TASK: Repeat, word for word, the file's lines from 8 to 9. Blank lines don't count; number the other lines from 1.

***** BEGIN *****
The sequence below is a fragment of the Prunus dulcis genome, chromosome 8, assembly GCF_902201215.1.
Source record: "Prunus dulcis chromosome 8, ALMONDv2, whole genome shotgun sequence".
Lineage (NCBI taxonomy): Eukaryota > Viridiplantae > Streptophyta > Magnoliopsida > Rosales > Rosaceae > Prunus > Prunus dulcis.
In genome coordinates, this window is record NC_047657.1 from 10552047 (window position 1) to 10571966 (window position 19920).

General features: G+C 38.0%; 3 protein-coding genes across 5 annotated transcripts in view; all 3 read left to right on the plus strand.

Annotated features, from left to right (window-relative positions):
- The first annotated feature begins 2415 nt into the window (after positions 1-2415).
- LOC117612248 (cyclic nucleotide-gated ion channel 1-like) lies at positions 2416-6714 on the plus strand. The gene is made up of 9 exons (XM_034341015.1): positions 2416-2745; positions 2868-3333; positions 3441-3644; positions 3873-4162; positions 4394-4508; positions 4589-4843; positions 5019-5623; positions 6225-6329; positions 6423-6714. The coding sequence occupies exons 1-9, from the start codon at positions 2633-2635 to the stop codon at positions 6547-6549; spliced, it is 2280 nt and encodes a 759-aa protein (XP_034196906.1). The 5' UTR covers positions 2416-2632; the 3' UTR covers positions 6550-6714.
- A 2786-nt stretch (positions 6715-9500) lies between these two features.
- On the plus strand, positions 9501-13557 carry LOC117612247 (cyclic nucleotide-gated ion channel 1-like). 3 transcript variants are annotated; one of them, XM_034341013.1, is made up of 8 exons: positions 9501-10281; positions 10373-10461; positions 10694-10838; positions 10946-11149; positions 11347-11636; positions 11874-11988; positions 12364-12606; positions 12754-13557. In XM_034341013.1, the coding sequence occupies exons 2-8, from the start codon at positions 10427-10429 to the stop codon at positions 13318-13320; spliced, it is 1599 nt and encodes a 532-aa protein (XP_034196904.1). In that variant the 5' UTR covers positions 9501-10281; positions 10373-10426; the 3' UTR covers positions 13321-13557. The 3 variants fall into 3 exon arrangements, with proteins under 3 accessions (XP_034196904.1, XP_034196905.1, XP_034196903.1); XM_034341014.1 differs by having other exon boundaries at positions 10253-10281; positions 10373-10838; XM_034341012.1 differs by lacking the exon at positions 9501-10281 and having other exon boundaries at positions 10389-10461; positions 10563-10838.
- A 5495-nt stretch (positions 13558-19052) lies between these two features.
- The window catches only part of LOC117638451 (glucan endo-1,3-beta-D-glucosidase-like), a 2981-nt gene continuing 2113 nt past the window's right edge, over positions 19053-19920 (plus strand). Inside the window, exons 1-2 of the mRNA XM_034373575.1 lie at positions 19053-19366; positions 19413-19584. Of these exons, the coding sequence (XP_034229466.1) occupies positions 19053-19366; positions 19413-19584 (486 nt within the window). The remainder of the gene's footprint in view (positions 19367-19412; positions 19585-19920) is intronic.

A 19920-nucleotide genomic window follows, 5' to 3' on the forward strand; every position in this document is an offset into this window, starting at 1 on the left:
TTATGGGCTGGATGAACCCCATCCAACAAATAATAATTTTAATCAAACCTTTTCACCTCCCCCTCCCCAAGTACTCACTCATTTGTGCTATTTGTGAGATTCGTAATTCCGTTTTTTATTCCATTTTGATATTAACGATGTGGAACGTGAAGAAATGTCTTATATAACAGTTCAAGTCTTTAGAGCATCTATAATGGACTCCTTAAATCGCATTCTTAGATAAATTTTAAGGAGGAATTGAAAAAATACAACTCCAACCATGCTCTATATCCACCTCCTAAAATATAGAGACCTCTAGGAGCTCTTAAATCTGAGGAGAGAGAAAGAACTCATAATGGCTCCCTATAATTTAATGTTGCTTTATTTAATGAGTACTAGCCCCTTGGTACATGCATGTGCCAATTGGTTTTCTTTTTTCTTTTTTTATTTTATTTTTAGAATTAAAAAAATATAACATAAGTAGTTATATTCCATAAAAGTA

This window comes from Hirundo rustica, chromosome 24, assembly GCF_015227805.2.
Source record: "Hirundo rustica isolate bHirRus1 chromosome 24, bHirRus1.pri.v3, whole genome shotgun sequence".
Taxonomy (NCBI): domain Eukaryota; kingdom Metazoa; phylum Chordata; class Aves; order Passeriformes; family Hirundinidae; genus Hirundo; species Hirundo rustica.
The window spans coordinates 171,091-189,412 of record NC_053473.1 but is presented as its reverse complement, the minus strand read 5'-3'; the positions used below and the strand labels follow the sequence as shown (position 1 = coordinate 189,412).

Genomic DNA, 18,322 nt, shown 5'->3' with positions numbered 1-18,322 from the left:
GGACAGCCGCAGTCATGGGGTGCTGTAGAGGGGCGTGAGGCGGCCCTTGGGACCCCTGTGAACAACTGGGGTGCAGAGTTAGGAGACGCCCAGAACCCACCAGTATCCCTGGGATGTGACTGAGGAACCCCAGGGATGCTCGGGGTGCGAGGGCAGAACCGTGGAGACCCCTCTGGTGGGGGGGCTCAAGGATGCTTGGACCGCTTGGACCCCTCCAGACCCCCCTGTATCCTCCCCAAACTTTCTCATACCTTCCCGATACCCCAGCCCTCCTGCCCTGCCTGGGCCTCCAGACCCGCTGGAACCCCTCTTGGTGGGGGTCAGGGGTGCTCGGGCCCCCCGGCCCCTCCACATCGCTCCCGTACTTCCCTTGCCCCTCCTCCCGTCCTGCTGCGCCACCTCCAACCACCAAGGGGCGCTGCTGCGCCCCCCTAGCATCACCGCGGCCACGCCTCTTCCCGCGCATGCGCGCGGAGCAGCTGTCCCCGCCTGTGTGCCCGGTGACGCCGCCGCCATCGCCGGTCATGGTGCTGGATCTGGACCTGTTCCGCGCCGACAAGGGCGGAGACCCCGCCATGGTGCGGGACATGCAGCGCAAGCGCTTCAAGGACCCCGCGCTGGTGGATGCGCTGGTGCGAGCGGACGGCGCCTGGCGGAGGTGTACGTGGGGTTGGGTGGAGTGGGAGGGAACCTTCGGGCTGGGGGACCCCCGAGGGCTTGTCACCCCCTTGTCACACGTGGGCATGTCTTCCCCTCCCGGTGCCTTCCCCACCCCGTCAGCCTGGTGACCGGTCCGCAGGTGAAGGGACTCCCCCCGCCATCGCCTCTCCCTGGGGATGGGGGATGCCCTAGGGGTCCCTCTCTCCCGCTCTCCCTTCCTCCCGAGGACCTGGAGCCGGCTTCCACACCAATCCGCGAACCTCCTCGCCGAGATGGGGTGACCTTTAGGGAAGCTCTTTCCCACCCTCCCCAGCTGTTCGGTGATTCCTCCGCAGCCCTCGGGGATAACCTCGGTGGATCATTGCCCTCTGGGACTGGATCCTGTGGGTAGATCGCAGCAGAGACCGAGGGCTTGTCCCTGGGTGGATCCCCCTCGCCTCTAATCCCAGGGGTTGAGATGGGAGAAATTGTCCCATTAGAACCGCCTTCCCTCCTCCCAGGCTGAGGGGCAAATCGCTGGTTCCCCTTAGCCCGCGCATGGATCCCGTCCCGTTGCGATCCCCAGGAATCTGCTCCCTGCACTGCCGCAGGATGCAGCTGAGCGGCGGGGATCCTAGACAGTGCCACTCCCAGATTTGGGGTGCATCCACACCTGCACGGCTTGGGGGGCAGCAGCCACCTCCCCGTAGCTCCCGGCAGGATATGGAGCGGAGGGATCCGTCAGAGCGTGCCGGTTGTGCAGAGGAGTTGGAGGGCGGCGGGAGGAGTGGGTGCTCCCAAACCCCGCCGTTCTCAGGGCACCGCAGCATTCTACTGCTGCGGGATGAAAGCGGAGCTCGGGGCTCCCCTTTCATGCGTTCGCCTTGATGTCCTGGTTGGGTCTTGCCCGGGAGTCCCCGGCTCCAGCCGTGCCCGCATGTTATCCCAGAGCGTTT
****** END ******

- LOC117612248 (cyclic nucleotide-gated ion channel 1-like) lies at positions 2416-6714 on the plus strand. The gene is made up of 9 exons (XM_034341015.1): positions 2416-2745; positions 2868-3333; positions 3441-3644; positions 3873-4162; positions 4394-4508; positions 4589-4843; positions 5019-5623; positions 6225-6329; positions 6423-6714. The coding sequence occupies exons 1-9, from the start codon at positions 2633-2635 to the stop codon at positions 6547-6549; spliced, it is 2280 nt and encodes a 759-aa protein (XP_034196906.1). The 5' UTR covers positions 2416-2632; the 3' UTR covers positions 6550-6714.
- A 2786-nt stretch (positions 6715-9500) lies between these two features.